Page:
I don’t think any of us in the progressive movement is underestimating what is ahead of us. We are taking Trump and his appointments at their word. It’s going to be a long and potentially very dangerous four years.
It’s important to remember that much of the hate that was manifested during this past year was already present. I think many of us have buried this knowledge. One colleague told me after the election that she wondered if she made a mistake in bringing her African American daughter up to believe that she was living in a post-racial society, when she herself knew how deep and profound racism still runs. We know how rampant sexual assault is, we know that doctors and workers in healthcare facilities that provide abortion care are under constant threat, and some have been murdered in cold blood. We know that lesbian, gay, and transgendered people have been ridiculed, harassed and emotionally and physically harmed .We know how Muslims and immigrants have been bearing the brunt of hatred. Trump did not make this happen. He just took the scab off this festering wound.
For the last several years, it’s been clear that new or reinvigorated social movements have been developing: some are organized, some simply organic and collaborative, and all have amazing social media savvy.
“Black Lives Matters” has upended the discussion about race in America, and acts of racism are actually being videotaped. Women have stepped out of the shadows and publicly thrown down the shackles of shame historically associated with rape and sexual assault, from campus to Cosby to Fox News, and then presidential candidate Trump. The acceleration of the movement out of the closet for members of the LGBT community and toward legal and economic equality, such as same-sex marriage, has been staggering. The Reproductive Justice movement, led by women of color, eloquently shifted the focus from the ability to choose abortion to a broader understanding of reproductive oppression that includes intersecting experiences of inequality, such as economic justice, immigration status, and physical ability, and the struggle to raise children in safe healthy communities. Young white men are participating in social justice movements from “Occupy” to “Feeling the Bern,” representing a level of enthusiastic participation that I have not seen since the draft ended. Abortion Out Loud is a refreshed movement to remove the stigma associated with abortion, which we know one out of three women will experience in their lifetime.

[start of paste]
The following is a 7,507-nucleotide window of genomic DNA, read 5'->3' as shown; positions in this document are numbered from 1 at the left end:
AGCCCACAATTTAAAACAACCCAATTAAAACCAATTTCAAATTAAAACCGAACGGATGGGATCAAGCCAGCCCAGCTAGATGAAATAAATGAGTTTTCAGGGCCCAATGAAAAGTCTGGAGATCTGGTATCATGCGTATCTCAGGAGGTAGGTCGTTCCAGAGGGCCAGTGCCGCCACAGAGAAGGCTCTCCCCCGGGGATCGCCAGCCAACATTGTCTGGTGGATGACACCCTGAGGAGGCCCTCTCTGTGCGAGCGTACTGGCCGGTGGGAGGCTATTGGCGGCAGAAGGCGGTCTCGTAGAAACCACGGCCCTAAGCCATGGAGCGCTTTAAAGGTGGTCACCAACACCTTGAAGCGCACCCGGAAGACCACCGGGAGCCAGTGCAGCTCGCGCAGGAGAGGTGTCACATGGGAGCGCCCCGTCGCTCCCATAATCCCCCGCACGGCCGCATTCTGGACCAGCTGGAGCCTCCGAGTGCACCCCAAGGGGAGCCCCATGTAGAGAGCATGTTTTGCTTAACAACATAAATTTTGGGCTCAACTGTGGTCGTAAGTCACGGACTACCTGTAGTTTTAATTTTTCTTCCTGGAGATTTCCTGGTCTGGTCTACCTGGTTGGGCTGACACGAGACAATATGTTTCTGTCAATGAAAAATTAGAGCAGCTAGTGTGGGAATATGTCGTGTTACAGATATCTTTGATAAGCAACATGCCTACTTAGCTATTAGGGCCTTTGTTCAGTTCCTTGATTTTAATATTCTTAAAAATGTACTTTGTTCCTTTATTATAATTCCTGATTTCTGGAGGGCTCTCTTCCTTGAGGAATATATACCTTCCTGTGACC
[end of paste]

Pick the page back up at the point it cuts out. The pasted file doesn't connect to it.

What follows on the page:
I have often wondered what the confluences of factors were that made so much happen in the 60s and 70s, and what it would take to light such a fire again. I think a new confluence of factors is clearly present.
I think Donald Trump and his voters lit that fire.
I see clarity, and I see opportunity.
So what are we going to do? The Women’s Law Project is going to do what we have always done: protect, defend, and advance the rights of women.
No matter what the differences that might occur among leadership in Congress and our General Assembly here in Pennsylvania, we can be sure we know the one issue that will be used to unify our opponents: limiting access to abortion.
The WLP team will ramp up our work to meet new challenges to support women and abortion care providers.
We will continue our groundbreaking work that has transformed police practice for responding to sexual assault in Philadelphia, a project that catapulted our work to national prominence.